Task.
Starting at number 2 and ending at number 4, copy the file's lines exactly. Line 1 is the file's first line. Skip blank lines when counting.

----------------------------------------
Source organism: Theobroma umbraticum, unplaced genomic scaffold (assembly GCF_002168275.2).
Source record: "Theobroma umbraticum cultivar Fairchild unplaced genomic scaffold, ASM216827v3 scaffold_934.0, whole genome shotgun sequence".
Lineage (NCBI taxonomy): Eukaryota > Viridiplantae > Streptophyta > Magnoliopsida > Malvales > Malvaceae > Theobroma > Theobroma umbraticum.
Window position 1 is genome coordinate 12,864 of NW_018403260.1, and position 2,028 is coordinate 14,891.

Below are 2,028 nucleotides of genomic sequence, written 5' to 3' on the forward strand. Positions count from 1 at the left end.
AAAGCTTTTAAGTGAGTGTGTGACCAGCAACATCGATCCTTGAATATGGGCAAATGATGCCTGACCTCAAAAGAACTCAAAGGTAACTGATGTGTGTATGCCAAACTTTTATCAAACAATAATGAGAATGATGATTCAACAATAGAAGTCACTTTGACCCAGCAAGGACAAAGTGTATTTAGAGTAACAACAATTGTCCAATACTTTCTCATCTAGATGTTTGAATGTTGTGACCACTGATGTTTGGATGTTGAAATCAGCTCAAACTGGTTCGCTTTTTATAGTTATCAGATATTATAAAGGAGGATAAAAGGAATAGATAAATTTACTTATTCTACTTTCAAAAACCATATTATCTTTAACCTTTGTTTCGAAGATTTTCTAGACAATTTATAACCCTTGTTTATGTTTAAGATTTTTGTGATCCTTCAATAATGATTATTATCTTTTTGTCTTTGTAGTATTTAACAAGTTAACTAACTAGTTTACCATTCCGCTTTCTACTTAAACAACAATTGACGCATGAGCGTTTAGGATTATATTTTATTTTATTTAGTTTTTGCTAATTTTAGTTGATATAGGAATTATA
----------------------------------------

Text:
Source record: "Theobroma umbraticum cultivar Fairchild unplaced genomic scaffold, ASM216827v3 scaffold_934.0, whole genome shotgun sequence".
Lineage (NCBI taxonomy): Eukaryota > Viridiplantae > Streptophyta > Magnoliopsida > Malvales > Malvaceae > Theobroma > Theobroma umbraticum.
Window position 1 is genome coordinate 12,864 of NW_018403260.1, and position 2,028 is coordinate 14,891.